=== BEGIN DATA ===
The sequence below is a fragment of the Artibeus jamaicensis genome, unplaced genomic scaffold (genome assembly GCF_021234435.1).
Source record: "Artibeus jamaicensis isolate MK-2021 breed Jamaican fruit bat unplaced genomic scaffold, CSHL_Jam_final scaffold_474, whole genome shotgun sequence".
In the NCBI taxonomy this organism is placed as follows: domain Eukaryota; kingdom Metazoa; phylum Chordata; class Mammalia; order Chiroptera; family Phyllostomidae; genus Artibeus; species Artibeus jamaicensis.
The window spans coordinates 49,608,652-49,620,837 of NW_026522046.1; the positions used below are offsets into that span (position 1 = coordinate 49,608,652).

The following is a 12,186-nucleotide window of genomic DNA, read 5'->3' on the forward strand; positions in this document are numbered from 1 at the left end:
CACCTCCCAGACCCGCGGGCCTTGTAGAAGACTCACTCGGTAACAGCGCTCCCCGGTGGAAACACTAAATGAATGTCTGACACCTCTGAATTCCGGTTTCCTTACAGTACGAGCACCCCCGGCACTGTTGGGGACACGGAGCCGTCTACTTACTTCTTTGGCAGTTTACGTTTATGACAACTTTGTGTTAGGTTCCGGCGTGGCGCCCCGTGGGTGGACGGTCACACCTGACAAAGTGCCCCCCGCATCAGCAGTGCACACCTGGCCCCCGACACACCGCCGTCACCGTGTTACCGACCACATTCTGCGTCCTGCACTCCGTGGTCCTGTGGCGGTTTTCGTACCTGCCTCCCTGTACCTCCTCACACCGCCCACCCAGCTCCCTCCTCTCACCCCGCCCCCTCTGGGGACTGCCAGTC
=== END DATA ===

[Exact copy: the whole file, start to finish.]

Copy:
The sequence below is a fragment of the Artibeus jamaicensis genome, unplaced genomic scaffold (genome assembly GCF_021234435.1).
Source record: "Artibeus jamaicensis isolate MK-2021 breed Jamaican fruit bat unplaced genomic scaffold, CSHL_Jam_final scaffold_474, whole genome shotgun sequence".
In the NCBI taxonomy this organism is placed as follows: domain Eukaryota; kingdom Metazoa; phylum Chordata; class Mammalia; order Chiroptera; family Phyllostomidae; genus Artibeus; species Artibeus jamaicensis.
The window spans coordinates 49,608,652-49,620,837 of NW_026522046.1; the positions used below are offsets into that span (position 1 = coordinate 49,608,652).

The following is a 12,186-nucleotide window of genomic DNA, read 5'->3' on the forward strand; positions in this document are numbered from 1 at the left end:
CACCTCCCAGACCCGCGGGCCTTGTAGAAGACTCACTCGGTAACAGCGCTCCCCGGTGGAAACACTAAATGAATGTCTGACACCTCTGAATTCCGGTTTCCTTACAGTACGAGCACCCCCGGCACTGTTGGGGACACGGAGCCGTCTACTTACTTCTTTGGCAGTTTACGTTTATGACAACTTTGTGTTAGGTTCCGGCGTGGCGCCCCGTGGGTGGACGGTCACACCTGACAAAGTGCCCCCCGCATCAGCAGTGCACACCTGGCCCCCGACACACCGCCGTCACCGTGTTACCGACCACATTCTGCGTCCTGCACTCCGTGGTCCTGTGGCGGTTTTCGTACCTGCCTCCCTGTACCTCCTCACACCGCCCACCCAGCTCCCTCCTCTCACCCCGCCCCCTCTGGGGACTGCCAGTC